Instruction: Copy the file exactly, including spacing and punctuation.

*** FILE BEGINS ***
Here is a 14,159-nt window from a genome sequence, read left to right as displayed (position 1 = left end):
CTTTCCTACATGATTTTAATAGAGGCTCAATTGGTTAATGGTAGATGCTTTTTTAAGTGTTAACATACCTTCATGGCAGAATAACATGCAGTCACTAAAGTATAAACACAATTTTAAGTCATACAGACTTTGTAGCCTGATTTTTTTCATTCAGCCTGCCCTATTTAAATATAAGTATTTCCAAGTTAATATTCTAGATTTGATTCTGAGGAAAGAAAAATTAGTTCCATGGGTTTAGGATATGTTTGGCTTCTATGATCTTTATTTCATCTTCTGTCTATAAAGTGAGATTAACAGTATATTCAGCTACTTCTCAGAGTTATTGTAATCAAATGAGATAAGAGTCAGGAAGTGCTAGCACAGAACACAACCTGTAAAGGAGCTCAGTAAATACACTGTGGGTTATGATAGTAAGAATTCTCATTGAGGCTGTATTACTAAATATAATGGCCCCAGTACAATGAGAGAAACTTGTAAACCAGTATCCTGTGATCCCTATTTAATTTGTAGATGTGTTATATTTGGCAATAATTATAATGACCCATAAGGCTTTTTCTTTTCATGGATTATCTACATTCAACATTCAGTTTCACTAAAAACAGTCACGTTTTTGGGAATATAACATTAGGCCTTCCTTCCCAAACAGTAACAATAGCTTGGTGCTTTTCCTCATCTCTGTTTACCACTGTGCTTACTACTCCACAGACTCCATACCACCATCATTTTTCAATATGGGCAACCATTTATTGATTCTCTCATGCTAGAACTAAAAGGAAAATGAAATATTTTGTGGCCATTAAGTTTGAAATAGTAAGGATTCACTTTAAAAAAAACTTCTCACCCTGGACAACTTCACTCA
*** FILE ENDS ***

Here is a 14,159-nt window from a genome sequence, read left to right as displayed (position 1 = left end):
CTTTCCTACATGATTTTAATAGAGGCTCAATTGGTTAATGGTAGATGCTTTTTTAAGTGTTAACATACCTTCATGGCAGAATAACATGCAGTCACTAAAGTATAAACACAATTTTAAGTCATACAGACTTTGTAGCCTGATTTTTTTCATTCAGCCTGCCCTATTTAAATATAAGTATTTCCAAGTTAATATTCTAGATTTGATTCTGAGGAAAGAAAAATTAGTTCCATGGGTTTAGGATATGTTTGGCTTCTATGATCTTTATTTCATCTTCTGTCTATAAAGTGAGATTAACAGTATATTCAGCTACTTCTCAGAGTTATTGTAATCAAATGAGATAAGAGTCAGGAAGTGCTAGCACAGAACACAACCTGTAAAGGAGCTCAGTAAATACACTGTGGGTTATGATAGTAAGAATTCTCATTGAGGCTGTATTACTAAATATAATGGCCCCAGTACAATGAGAGAAACTTGTAAACCAGTATCCTGTGATCCCTATTTAATTTGTAGATGTGTTATATTTGGCAATAATTATAATGACCCATAAGGCTTTTTCTTTTCATGGATTATCTACATTCAACATTCAGTTTCACTAAAAACAGTCACGTTTTTGGGAATATAACATTAGGCCTTCCTTCCCAAACAGTAACAATAGCTTGGTGCTTTTCCTCATCTCTGTTTACCACTGTGCTTACTACTCCACAGACTCCATACCACCATCATTTTTCAATATGGGCAACCATTTATTGATTCTCTCATGCTAGAACTAAAAGGAAAATGAAATATTTTGTGGCCATTAAGTTTGAAATAGTAAGGATTCACTTTAAAAAAAACTTCTCACCCTGGACAACTTCACTCA